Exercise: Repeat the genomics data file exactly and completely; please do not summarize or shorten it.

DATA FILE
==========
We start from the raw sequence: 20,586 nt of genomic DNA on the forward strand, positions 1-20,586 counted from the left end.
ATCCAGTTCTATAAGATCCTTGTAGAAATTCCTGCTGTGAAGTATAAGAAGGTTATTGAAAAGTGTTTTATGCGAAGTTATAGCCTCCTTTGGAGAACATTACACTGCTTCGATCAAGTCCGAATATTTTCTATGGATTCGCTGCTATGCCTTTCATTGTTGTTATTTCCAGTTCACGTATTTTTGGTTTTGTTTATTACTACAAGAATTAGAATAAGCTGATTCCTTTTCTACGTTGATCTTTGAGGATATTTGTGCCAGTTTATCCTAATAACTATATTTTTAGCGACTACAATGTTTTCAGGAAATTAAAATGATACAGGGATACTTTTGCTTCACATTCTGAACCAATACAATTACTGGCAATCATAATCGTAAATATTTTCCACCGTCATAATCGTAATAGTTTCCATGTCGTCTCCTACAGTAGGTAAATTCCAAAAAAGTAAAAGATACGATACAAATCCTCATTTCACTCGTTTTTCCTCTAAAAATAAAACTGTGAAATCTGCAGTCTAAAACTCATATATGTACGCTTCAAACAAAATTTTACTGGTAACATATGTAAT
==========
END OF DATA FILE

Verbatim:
We start from the raw sequence: 20,586 nt of genomic DNA on the forward strand, positions 1-20,586 counted from the left end.
ATCCAGTTCTATAAGATCCTTGTAGAAATTCCTGCTGTGAAGTATAAGAAGGTTATTGAAAAGTGTTTTATGCGAAGTTATAGCCTCCTTTGGAGAACATTACACTGCTTCGATCAAGTCCGAATATTTTCTATGGATTCGCTGCTATGCCTTTCATTGTTGTTATTTCCAGTTCACGTATTTTTGGTTTTGTTTATTACTACAAGAATTAGAATAAGCTGATTCCTTTTCTACGTTGATCTTTGAGGATATTTGTGCCAGTTTATCCTAATAACTATATTTTTAGCGACTACAATGTTTTCAGGAAATTAAAATGATACAGGGATACTTTTGCTTCACATTCTGAACCAATACAATTACTGGCAATCATAATCGTAAATATTTTCCACCGTCATAATCGTAATAGTTTCCATGTCGTCTCCTACAGTAGGTAAATTCCAAAAAAGTAAAAGATACGATACAAATCCTCATTTCACTCGTTTTTCCTCTAAAAATAAAACTGTGAAATCTGCAGTCTAAAACTCATATATGTACGCTTCAAACAAAATTTTACTGGTAACATATGTAAT